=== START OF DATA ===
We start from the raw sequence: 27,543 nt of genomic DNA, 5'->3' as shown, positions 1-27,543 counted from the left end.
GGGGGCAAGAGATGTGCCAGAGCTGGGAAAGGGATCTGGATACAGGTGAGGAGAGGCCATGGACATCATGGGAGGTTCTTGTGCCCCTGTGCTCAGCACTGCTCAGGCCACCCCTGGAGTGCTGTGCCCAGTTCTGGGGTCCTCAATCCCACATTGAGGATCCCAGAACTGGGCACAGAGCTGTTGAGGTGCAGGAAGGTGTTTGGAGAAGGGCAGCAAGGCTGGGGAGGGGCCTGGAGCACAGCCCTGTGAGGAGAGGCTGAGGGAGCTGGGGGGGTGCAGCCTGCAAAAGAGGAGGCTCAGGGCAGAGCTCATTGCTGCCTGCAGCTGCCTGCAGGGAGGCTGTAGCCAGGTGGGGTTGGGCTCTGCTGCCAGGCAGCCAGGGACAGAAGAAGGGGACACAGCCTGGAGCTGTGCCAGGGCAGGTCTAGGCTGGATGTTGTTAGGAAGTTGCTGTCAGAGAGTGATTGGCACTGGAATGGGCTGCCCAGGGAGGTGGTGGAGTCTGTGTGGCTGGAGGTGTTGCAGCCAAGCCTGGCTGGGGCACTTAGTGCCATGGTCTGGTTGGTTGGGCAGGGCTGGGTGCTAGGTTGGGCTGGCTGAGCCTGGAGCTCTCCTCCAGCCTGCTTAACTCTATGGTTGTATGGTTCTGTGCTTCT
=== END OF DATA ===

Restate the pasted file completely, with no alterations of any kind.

We start from the raw sequence: 27,543 nt of genomic DNA, 5'->3' as shown, positions 1-27,543 counted from the left end.
GGGGGCAAGAGATGTGCCAGAGCTGGGAAAGGGATCTGGATACAGGTGAGGAGAGGCCATGGACATCATGGGAGGTTCTTGTGCCCCTGTGCTCAGCACTGCTCAGGCCACCCCTGGAGTGCTGTGCCCAGTTCTGGGGTCCTCAATCCCACATTGAGGATCCCAGAACTGGGCACAGAGCTGTTGAGGTGCAGGAAGGTGTTTGGAGAAGGGCAGCAAGGCTGGGGAGGGGCCTGGAGCACAGCCCTGTGAGGAGAGGCTGAGGGAGCTGGGGGGGTGCAGCCTGCAAAAGAGGAGGCTCAGGGCAGAGCTCATTGCTGCCTGCAGCTGCCTGCAGGGAGGCTGTAGCCAGGTGGGGTTGGGCTCTGCTGCCAGGCAGCCAGGGACAGAAGAAGGGGACACAGCCTGGAGCTGTGCCAGGGCAGGTCTAGGCTGGATGTTGTTAGGAAGTTGCTGTCAGAGAGTGATTGGCACTGGAATGGGCTGCCCAGGGAGGTGGTGGAGTCTGTGTGGCTGGAGGTGTTGCAGCCAAGCCTGGCTGGGGCACTTAGTGCCATGGTCTGGTTGGTTGGGCAGGGCTGGGTGCTAGGTTGGGCTGGCTGAGCCTGGAGCTCTCCTCCAGCCTGCTTAACTCTATGGTTGTATGGTTCTGTGCTTCT